Two votes and coalition talks: How the German election works

The outgoing coalition of Merkel's Union with the Social Democrats holds the record for the time taken to form a government, after an attempt to form an alternative alliance collapsed

September 20, 2021 01:06 pm | Updated September 27, 2021 05:42 pm IST - BERLIN

In this September 19, 2017 file photo, people line up to cast their votes at a polling station for the absentee vote in Berlin, Germany.

In this September 19, 2017 file photo, people line up to cast their votes at a polling station for the absentee vote in Berlin, Germany.

German voters elect a new parliament on September 26, a vote that will determine who succeeds Chancellor Angela Merkel after her 16 years in power.

While it should be clear within hours of the polls closing how the parties fared, it may take longer to find out who the next chancellor will be — and what the political complexion of his or her government will be. Here's a look at how the process works.


German citizens aged 18 and above are entitled to vote and to be elected. About 60.4 million people in the nation of 83 million are eligible to vote, about 2.8 million of them for the first time.

Polls open from 8 a.m. to 6 p.m. (0600 GMT-1600 GMT) on September 26. Postal votes are possible for several weeks before the election, and must arrive by the time polls close on election day. All the votes should be counted by the morning of September 27.


The vote on September 26 will decide who sits in the lower house of parliament, or Bundestag, which will then elect the chancellor. The Bundestag is elected for a four-year term.

Every voter gets two votes — one for a directly elected candidate, the other for a party list.

Each of the country's 299 constituencies directly elects a lawmaker by a simple majority. At least 299 further seats go to candidates elected on party lists. That vote is critical because it determines the percentage of seats each party wins.

If a party wins more seats via the direct vote than it would get under the party vote, it keeps the extra seats — but the system also adds seats for other parties to ensure the proportional vote is reflected accurately.

Because Germany's traditional big parties have continued to dominate the direct vote even as their overall support has shrunk, that can result in the Bundestag having many more lawmakers than the minimum 598; the outgoing lower house had a record 709. A slight tweak this time to reduce the number of extra seats isn't expected to prevent it getting even bigger.

To share in the division of seats, a party must win 5% of the party list vote or have at least three directly elected lawmakers.


There are 47 parties running in the election, but few have realistic hopes of crossing the 5% threshold.

The biggest group in the outgoing parliament was the center-right Union bloc, made up of Merkel's Christian Democratic Union and its Bavaria-only sister party, the Christian Social Union. The center-left Social Democrats, the other traditional big party, were the second-largest.

Also represented were the far-right Alternative for Germany, which entered the Bundestag for the first time in 2017; the pro-business Free Democrats, the hard-left Left Party and the environmentalist Greens.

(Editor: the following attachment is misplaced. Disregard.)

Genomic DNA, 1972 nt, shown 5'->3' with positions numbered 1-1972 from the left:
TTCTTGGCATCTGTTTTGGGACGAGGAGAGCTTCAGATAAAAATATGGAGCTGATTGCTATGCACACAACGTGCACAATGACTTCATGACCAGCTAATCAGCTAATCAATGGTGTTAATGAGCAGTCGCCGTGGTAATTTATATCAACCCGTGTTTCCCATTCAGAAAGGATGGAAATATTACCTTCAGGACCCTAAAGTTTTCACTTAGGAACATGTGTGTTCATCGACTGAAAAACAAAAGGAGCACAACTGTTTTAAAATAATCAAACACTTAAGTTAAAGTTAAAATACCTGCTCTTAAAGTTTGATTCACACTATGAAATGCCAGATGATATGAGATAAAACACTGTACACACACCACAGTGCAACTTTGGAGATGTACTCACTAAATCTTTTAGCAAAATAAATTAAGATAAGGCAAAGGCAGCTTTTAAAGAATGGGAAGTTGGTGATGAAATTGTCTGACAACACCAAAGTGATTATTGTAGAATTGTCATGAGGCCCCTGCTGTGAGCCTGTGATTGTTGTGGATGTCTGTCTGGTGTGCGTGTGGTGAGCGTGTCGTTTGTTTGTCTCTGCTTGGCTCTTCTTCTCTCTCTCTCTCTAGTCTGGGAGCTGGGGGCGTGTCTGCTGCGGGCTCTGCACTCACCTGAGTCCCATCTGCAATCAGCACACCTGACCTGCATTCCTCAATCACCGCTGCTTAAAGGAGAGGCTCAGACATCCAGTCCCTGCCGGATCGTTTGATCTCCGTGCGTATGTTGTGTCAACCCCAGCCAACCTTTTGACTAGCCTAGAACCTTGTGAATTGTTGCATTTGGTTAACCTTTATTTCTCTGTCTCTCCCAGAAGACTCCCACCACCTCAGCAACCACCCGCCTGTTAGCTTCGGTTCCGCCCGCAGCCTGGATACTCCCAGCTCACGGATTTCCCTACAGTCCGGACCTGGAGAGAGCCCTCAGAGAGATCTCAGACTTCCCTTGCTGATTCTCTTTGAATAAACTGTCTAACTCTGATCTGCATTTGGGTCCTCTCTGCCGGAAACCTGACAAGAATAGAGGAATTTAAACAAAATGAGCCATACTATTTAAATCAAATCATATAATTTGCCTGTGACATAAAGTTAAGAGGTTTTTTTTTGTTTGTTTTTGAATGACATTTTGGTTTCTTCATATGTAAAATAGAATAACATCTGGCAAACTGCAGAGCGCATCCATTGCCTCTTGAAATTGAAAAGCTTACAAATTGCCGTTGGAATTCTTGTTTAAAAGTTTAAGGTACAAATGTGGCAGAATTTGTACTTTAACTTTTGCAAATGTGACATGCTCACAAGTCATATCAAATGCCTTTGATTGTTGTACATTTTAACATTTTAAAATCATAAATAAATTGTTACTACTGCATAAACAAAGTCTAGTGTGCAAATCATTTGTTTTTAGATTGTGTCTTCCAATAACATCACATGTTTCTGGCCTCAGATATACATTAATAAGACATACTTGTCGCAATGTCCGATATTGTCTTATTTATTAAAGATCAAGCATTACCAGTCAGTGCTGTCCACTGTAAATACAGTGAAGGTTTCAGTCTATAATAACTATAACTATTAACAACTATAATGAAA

Germany's electoral system produces coalition governments. Polls suggest that no one party will come anywhere remotely near a parliamentary majority this time. The country has no tradition of minority governments.

Three parties have fielded candidates to be chancellor — Armin Laschet for the Union, Olaf Scholz for the Social Democrats, and Annalena Baerbock for the Greens, who is making her party's first bid for the top job.

The election results will show what coalitions are mathematically possible, then party leaders will discuss what is politically possible. The party that finishes first typically has an advantage, but could end up in opposition if others put together a coalition without it.

One thing is pretty much certain — alternative for Germany won’t be part of the next government. All other parties say they won’t work with it.


The process can take weeks or months, and recent polls suggest that it's likely to be complicated this time. Negotiations typically produce a detailed coalition agreement, which needs approval in votes by party congresses or even a ballot of one or more parties' entire membership.

Once a coalition is ready, Germany's President nominates to the Bundestag a candidate for chancellor, who needs a majority of all members to be elected. That person typically is, but doesn't have to be, a member of parliament. Until a new government is in place, the old one stays on in a caretaker capacity.

The outgoing coalition of Merkel's Union with the Social Democrats holds the record for the time taken to form a government, after an attempt to form an alternative alliance collapsed. The Bundestag elected Merkel for her fourth term on March 14, 2018 — nearly six months after German voters had their say on September 24, 2017.

If two attempts to elect a chancellor with a majority fail, the constitution allows for the president to appoint the candidate who wins the most votes in a third vote as chancellor or to dissolve the Bundestag and hold a new national election. That has never yet happened.

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